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The Campus Lantern

The Campus Lantern

Jaime Neris ‘24 brings Puerto Rican pride to the field

Jaime Neris at a baseball clinic in which he is taking live batting practice from a coach.

SCH senior Jaime Neris ties his Puerto Rican culture into his passion for the sport of baseball. Jaime grew up speaking Spanish and has translated his culture into his love for the game.

His family descended from Puerto Rico. Jaime’s father moved over to the United States when he was twelve years old, and his mom was born here.

“My mother was the first generation of her family to arrive here. I grew up in a tiny home in North Philadelphia, only learning Spanish. So when I arrived at my English speaking-only Catholic School, the transition was hard,” said Jaime.

Jaime commented on his Puerto Rican culture mixed into his passion for baseball: “If it wasn’t for my Spanish culture, I probably wouldn’t be playing baseball … My cousin actually went to the Dominican Republic and played baseball down there. So, hearing his stories inspired me to play and he has taken me under his wing. So, I’m thankful for him.”

Walk up songs in baseball are a huge way to get your adrenaline pumping before your at-bat. Jaime has a unique song. He stated, “Last year my walk-up song was ‘Los Illuminati’ … I actually pride myself on my Spanish walk-up songs just because I know I am one of few Spanish baseball players in the Inter-Ac.”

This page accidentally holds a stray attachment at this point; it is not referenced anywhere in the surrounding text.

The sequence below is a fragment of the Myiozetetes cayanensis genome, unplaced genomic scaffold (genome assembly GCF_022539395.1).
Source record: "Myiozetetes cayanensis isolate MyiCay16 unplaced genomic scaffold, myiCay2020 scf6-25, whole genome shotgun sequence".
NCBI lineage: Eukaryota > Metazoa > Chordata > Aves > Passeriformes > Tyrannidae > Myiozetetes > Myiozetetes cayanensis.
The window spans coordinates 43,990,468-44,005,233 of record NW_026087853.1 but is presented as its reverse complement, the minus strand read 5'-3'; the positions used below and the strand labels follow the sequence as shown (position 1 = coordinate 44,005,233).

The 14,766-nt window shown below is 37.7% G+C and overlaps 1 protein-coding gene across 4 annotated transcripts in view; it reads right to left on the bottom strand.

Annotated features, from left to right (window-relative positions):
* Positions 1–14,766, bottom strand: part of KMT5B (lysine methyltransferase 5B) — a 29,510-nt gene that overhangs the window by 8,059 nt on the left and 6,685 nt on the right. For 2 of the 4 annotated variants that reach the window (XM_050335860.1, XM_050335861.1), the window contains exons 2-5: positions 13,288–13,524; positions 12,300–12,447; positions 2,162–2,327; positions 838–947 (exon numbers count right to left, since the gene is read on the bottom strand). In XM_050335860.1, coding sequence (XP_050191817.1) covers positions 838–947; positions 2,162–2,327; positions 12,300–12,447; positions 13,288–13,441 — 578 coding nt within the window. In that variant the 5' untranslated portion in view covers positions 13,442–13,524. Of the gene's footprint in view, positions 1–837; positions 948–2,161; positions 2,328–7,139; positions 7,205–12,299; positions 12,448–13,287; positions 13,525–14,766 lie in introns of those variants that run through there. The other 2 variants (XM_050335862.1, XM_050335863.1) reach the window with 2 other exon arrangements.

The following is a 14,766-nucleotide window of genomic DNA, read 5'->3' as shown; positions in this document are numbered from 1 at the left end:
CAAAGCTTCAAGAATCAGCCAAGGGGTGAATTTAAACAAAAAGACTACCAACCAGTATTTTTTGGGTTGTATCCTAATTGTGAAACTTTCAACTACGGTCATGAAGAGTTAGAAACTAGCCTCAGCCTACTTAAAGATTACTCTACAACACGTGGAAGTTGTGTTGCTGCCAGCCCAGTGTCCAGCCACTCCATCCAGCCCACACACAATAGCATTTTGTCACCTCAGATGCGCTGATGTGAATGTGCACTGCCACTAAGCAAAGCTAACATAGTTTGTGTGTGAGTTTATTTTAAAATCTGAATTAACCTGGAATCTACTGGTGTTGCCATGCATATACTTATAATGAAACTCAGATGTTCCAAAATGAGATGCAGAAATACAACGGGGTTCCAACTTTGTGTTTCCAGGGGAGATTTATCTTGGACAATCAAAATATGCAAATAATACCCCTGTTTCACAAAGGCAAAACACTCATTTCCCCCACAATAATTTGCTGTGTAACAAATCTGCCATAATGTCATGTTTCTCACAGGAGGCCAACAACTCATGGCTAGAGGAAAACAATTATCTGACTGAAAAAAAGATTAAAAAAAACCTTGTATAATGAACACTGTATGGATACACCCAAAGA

Senior two-time captain of the baseball team Ha’oa Bode and his family moved to Pennsylvania from Hawaii when Ha’oa was eleven. Ha’oa understands what it feels like to have a second culture. When asked about Jaime’s Latino culture and how he includes it in his passion for baseball, Ha’oa said, “Well it definitely gives him a foundation to lean on, it gives him his Ohana. His culture and brothers who have his back on and off the field. If that doesn’t work out, he can always fall back on his own culture and his own strength.”

Rory Finn, another captain of the SCH baseball team, commented on Jaime’s pride: “He takes a lot of pride in who he is, as a man of Puerto Rican culture. You can definitely see in his style of how he plays, like his glove is all the colors of the Puerto Rican flag.” Rory also commented on his unique walk-up songs: “His walk up song choices are definitely another sign of how he leans on his culture to give him confidence.”

Jaime’s love of Puerto Rican culture is present off the field, too. Jaime is one of the co-leaders of the Mi Gente club.

In all of the activities he participates in, Jaime focuses on spreading his love of his Latino heritage through the school.

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Alec Tulio
Alec Tulio, Staff Writer
Alec is currently a senior at Springside Chestnut Hill Academy. He spends most of his time working in a restaurant and helping teach young kids how to play soccer. His passion is to work as a financial advisor at his uncle's firm during his senior internship. He also loves his dog, whose name is Jax.
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    Corinne DionneApr 25, 2024 at 10:38 am

    Gracias por representar la rica cultura puertorriqueña. Eres una inspiración para todos. ¡Buenísima suerte a la universidad de Goldey-Beacom! Yo sé que tendrás mucho éxito.